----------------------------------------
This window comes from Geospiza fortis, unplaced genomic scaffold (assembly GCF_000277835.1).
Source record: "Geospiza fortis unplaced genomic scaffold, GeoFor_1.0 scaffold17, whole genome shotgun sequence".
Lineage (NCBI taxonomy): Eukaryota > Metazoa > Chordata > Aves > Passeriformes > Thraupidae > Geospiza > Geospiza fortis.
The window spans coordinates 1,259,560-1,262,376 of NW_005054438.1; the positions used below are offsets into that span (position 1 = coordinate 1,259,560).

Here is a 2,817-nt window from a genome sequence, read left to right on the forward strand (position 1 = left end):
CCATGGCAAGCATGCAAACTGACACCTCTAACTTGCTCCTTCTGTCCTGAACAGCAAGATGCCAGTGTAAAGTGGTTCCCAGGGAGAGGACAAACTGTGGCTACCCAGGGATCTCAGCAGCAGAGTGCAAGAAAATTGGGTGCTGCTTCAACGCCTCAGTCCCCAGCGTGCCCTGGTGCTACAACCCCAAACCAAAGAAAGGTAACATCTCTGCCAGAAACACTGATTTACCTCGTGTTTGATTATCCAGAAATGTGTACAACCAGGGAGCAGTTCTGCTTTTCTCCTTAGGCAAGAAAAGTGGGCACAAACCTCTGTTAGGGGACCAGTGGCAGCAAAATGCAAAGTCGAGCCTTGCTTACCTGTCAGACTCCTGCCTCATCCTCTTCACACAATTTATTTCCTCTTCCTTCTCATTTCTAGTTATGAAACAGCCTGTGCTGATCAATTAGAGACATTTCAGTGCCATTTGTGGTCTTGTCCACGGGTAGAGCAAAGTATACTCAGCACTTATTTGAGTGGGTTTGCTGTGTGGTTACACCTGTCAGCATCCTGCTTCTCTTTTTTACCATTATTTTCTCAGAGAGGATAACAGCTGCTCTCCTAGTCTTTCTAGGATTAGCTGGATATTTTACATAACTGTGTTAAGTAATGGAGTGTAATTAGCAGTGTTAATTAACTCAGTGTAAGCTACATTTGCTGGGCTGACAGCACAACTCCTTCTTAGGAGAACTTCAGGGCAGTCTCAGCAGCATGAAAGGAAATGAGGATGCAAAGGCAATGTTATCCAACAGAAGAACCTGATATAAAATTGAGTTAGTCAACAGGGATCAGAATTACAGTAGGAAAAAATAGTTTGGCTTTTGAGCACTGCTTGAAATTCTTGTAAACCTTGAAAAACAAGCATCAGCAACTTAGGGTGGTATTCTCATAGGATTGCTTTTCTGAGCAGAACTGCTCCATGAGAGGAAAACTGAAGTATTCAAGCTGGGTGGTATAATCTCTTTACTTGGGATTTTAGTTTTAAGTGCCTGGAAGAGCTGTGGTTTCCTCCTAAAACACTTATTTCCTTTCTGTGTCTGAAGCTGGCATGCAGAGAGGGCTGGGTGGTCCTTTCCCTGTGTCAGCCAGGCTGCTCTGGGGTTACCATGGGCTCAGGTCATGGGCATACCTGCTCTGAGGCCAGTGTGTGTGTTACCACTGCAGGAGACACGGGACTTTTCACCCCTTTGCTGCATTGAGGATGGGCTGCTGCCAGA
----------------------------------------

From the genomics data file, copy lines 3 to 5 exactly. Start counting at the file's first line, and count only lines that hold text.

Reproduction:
Lineage (NCBI taxonomy): Eukaryota > Metazoa > Chordata > Aves > Passeriformes > Thraupidae > Geospiza > Geospiza fortis.
The window spans coordinates 1,259,560-1,262,376 of NW_005054438.1; the positions used below are offsets into that span (position 1 = coordinate 1,259,560).

Here is a 2,817-nt window from a genome sequence, read left to right on the forward strand (position 1 = left end):